K-State geographer publishes study on the value of private properties for biodiversity conservation
MANHATTAN — A Kansas State University geographer is part of an international team that is showing the vital role private properties play in protecting native species in Brazil.
Marcellus Caldas, professor of geography and geospatial sciences in the College of Arts and Sciences and assistant provost for international collaboration and education programs, and colleagues in Brazil and Spain recently published "The value of private properties for the conservation of biodiversity in the Brazilian Cerrado," in the journal, Science.
Global biodiversity is declining rapidly, with severe consequences for humanity. Publicly protected lands are important to conservation efforts but may be insufficient for preserving habitats and threatened species.
According to the researchers, because publicly protected land is not a high priority nor plentiful worldwide, a key strategy for enhancing biodiversity may be to set aside areas of private land for conservation. Brazil has been practicing this strategy, and Caldas's team's study evaluates its effects on biodiversity conservation.
Caldas and his co-investigators assessed whether privately protected lands contribute to biodiversity in the Brazilian Cerrado. The Cerrado is a global high-priority area for biodiversity conservation and a major food producer. Its land use is often at odds with conservation goals.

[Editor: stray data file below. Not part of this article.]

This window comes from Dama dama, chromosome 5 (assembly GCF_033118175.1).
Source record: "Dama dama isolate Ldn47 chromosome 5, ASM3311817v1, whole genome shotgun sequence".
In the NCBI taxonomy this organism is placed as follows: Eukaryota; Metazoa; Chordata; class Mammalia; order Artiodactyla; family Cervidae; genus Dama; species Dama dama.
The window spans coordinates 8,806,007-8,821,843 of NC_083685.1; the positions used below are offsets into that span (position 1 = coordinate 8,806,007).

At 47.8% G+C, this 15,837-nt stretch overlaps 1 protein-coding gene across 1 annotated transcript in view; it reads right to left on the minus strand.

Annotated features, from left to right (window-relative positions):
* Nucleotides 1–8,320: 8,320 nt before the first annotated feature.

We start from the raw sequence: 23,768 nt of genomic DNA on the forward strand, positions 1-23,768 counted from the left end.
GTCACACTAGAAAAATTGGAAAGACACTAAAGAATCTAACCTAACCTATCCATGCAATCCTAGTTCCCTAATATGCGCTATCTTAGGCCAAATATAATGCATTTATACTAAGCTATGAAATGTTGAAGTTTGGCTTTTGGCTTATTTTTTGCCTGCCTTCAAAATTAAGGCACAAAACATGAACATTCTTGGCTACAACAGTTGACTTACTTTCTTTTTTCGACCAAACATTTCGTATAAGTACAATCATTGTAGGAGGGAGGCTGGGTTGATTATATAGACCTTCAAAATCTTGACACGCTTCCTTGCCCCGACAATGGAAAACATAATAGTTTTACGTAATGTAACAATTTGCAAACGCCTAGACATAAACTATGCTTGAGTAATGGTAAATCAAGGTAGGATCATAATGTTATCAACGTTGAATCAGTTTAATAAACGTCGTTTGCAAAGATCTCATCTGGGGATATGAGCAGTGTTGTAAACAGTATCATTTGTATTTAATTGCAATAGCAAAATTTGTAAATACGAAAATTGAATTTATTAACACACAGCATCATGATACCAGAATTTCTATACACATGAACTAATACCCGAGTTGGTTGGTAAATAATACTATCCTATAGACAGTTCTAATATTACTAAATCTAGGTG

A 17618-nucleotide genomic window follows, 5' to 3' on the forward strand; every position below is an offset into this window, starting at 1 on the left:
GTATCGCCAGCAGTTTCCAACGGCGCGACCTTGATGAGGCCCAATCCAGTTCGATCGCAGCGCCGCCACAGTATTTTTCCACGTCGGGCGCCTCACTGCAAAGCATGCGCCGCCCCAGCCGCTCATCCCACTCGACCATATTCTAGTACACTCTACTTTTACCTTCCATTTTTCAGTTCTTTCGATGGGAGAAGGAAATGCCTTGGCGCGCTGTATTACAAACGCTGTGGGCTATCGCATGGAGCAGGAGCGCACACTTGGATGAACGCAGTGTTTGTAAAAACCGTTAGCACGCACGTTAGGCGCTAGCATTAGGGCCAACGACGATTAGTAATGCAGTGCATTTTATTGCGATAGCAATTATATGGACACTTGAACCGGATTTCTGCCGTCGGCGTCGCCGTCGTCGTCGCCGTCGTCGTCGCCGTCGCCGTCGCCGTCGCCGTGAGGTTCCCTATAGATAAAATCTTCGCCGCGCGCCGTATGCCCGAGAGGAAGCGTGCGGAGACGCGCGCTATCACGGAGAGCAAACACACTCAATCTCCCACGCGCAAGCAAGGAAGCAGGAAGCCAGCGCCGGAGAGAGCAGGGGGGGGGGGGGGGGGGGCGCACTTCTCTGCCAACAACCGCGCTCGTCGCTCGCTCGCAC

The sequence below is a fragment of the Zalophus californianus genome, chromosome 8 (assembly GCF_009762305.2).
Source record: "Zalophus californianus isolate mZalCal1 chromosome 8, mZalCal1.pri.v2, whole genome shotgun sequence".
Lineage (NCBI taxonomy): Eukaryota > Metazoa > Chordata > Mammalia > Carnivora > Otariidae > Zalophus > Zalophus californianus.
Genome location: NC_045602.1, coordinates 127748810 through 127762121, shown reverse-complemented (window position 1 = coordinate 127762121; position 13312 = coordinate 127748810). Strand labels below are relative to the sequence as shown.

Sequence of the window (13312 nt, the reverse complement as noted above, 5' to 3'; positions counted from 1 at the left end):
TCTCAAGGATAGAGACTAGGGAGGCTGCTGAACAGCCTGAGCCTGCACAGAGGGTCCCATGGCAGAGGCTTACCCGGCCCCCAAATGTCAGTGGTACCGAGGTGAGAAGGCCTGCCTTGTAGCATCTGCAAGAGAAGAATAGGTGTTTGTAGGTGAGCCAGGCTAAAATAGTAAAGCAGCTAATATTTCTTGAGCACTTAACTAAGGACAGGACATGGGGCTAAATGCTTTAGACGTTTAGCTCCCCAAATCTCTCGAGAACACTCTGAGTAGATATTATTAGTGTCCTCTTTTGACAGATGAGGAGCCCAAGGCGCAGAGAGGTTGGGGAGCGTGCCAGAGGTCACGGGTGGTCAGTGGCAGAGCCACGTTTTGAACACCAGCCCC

The researchers determined that up to 14.5 percent of threatened vertebrate species ranges are accommodated by the privately protected areas, proving a positive impact on conservation.
"Preserving these biodiversity-friendly habitat patches in human-dominated areas improves the persistence of native species," said Caldas. "And as the areas increase in number, so does the connectedness of the natural habitats and thus the total habitat available for biodiversity."
Unfortunately, much of the private land is currently degraded. According to Caldas, policy and funding are needed to ensure restoration and gain more benefits from conservation efforts.
"To help guide policy, we evaluated the conservation value of many of the landscapes and devised a restoration prioritization scheme," said Caldas.
In addition to preserving biodiversity, privately protected areas may also contribute to improved pollination of major crops like soybeans, fruits and vegetables, a benefit not always recognized by private landowners.
The study's principal investigator was Paulo De Marco, Jr. at Universidade Federal de Goiás in Brazil. Other authors were Rodrigo A. De Souza, André F. A. Andrade, Caroline Corrêa Nóbrega and Luiza Motta Campello, in Brazil, and Sara Villén-Pérez in Spain.
The research was supported by Comunidad de Madrid, Universidad de Alcalá, the National Science Foundation NSF-BCS Program, and Conselho Nacional de Desenvolvimento Científico e Tecnológico.